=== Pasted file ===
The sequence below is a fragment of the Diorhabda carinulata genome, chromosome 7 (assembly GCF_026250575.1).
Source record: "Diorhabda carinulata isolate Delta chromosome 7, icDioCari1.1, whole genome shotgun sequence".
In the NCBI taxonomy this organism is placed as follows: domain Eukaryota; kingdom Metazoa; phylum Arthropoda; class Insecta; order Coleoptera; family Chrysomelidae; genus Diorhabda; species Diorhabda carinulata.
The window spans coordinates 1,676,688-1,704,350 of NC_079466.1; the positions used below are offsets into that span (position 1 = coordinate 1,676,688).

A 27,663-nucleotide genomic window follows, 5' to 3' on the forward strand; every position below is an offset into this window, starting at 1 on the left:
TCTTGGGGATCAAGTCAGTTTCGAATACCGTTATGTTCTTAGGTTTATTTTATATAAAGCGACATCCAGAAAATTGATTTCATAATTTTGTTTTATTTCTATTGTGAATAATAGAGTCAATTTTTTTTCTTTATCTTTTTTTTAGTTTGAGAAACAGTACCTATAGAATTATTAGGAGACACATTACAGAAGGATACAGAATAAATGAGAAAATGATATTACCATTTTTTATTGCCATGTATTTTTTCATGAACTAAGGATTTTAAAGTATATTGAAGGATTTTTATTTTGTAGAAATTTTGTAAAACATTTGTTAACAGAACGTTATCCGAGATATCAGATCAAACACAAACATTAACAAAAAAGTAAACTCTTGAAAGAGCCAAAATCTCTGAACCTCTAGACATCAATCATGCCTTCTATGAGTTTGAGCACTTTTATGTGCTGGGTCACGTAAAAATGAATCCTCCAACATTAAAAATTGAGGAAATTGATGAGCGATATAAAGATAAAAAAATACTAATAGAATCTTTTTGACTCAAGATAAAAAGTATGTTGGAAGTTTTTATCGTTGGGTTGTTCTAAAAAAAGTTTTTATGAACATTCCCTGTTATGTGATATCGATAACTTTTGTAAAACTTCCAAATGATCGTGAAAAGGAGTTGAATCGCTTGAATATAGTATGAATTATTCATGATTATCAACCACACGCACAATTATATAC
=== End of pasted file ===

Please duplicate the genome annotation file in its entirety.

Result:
The sequence below is a fragment of the Diorhabda carinulata genome, chromosome 7 (assembly GCF_026250575.1).
Source record: "Diorhabda carinulata isolate Delta chromosome 7, icDioCari1.1, whole genome shotgun sequence".
In the NCBI taxonomy this organism is placed as follows: domain Eukaryota; kingdom Metazoa; phylum Arthropoda; class Insecta; order Coleoptera; family Chrysomelidae; genus Diorhabda; species Diorhabda carinulata.
The window spans coordinates 1,676,688-1,704,350 of NC_079466.1; the positions used below are offsets into that span (position 1 = coordinate 1,676,688).

A 27,663-nucleotide genomic window follows, 5' to 3' on the forward strand; every position below is an offset into this window, starting at 1 on the left:
TCTTGGGGATCAAGTCAGTTTCGAATACCGTTATGTTCTTAGGTTTATTTTATATAAAGCGACATCCAGAAAATTGATTTCATAATTTTGTTTTATTTCTATTGTGAATAATAGAGTCAATTTTTTTTCTTTATCTTTTTTTTAGTTTGAGAAACAGTACCTATAGAATTATTAGGAGACACATTACAGAAGGATACAGAATAAATGAGAAAATGATATTACCATTTTTTATTGCCATGTATTTTTTCATGAACTAAGGATTTTAAAGTATATTGAAGGATTTTTATTTTGTAGAAATTTTGTAAAACATTTGTTAACAGAACGTTATCCGAGATATCAGATCAAACACAAACATTAACAAAAAAGTAAACTCTTGAAAGAGCCAAAATCTCTGAACCTCTAGACATCAATCATGCCTTCTATGAGTTTGAGCACTTTTATGTGCTGGGTCACGTAAAAATGAATCCTCCAACATTAAAAATTGAGGAAATTGATGAGCGATATAAAGATAAAAAAATACTAATAGAATCTTTTTGACTCAAGATAAAAAGTATGTTGGAAGTTTTTATCGTTGGGTTGTTCTAAAAAAAGTTTTTATGAACATTCCCTGTTATGTGATATCGATAACTTTTGTAAAACTTCCAAATGATCGTGAAAAGGAGTTGAATCGCTTGAATATAGTATGAATTATTCATGATTATCAACCACACGCACAATTATATAC